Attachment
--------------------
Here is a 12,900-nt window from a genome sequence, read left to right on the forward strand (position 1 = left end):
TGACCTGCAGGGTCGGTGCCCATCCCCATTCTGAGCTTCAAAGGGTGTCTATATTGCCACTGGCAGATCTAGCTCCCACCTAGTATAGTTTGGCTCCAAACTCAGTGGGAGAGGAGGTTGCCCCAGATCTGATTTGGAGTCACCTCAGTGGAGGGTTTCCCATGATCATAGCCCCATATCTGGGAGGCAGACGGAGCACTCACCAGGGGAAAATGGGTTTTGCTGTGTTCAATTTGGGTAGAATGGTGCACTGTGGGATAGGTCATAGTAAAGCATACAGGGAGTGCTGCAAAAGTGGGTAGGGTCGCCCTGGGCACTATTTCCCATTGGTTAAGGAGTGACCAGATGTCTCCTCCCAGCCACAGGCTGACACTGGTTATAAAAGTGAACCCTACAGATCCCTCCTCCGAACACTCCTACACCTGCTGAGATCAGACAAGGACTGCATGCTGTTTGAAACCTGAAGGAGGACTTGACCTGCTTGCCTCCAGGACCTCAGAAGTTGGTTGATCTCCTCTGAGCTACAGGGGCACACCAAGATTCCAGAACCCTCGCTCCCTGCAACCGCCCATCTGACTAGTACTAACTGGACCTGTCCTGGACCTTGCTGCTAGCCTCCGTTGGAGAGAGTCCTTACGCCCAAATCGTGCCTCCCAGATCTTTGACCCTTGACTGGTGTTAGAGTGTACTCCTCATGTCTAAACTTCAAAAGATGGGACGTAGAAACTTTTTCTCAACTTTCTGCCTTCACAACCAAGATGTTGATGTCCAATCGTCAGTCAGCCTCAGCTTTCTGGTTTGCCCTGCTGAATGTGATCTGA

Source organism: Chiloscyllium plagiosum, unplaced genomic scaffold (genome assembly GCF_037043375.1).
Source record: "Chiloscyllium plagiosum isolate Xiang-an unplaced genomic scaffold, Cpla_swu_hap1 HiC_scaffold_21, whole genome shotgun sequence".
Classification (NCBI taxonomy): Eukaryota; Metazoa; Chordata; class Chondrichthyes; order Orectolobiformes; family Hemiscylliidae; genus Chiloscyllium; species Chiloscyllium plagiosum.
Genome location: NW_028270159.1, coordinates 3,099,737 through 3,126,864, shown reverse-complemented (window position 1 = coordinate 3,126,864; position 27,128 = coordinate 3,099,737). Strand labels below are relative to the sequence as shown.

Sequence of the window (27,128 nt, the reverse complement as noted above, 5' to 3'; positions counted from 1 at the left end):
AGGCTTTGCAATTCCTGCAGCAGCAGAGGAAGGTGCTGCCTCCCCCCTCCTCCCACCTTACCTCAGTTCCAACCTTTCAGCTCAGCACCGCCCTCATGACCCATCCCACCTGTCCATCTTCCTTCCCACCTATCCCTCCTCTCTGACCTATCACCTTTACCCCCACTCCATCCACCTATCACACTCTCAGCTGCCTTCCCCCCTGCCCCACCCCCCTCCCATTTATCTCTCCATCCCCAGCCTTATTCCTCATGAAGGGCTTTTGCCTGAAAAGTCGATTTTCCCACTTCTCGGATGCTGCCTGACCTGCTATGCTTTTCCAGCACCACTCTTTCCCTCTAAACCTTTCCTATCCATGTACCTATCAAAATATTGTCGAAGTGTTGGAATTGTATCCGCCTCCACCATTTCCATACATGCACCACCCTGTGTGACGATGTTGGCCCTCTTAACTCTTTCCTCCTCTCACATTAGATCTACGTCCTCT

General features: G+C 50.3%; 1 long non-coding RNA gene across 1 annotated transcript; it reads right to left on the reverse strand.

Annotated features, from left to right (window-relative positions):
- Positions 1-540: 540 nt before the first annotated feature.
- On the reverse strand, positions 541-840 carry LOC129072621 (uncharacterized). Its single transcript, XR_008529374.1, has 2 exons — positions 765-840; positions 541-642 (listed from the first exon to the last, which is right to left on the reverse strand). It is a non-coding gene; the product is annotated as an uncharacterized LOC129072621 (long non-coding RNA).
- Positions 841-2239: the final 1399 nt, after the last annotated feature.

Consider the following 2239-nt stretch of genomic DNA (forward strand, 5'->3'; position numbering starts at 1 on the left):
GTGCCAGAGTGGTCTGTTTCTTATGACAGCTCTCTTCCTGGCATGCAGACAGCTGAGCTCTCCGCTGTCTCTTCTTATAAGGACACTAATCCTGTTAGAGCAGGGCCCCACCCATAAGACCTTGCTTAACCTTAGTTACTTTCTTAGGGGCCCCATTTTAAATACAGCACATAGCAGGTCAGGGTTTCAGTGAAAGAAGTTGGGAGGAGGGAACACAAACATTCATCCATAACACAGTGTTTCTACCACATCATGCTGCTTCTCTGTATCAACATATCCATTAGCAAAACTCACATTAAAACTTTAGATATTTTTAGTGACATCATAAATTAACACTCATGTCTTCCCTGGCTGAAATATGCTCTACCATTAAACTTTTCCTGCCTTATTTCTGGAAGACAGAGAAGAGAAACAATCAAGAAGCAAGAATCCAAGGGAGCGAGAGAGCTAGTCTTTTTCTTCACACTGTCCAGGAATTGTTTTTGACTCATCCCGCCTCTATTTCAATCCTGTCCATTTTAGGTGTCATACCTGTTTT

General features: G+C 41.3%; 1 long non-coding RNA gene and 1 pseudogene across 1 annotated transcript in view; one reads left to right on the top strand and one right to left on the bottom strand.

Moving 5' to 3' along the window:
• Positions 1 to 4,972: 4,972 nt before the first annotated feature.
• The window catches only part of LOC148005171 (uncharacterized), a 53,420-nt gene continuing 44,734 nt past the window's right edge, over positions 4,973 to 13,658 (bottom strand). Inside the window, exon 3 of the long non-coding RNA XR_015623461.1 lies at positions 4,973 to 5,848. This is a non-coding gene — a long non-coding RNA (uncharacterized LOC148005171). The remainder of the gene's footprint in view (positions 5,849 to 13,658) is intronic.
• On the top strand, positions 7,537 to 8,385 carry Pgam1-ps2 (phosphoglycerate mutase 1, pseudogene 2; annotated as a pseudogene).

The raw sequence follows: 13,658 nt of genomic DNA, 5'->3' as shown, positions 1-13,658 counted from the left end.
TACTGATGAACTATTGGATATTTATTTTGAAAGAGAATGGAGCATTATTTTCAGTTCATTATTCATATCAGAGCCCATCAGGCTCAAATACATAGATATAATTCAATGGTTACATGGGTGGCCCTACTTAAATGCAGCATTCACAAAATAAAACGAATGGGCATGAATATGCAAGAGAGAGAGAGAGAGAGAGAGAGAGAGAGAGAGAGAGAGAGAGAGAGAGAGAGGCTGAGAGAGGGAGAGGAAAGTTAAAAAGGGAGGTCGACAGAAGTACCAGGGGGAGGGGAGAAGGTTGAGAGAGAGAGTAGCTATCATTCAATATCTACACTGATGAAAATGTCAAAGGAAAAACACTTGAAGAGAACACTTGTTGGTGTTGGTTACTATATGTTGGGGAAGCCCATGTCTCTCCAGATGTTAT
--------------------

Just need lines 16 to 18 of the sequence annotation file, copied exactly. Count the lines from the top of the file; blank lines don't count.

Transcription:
General features: G+C 41.3%; 1 long non-coding RNA gene and 1 pseudogene across 1 annotated transcript in view; one reads left to right on the top strand and one right to left on the bottom strand.

Moving 5' to 3' along the window:
• Positions 1 to 4,972: 4,972 nt before the first annotated feature.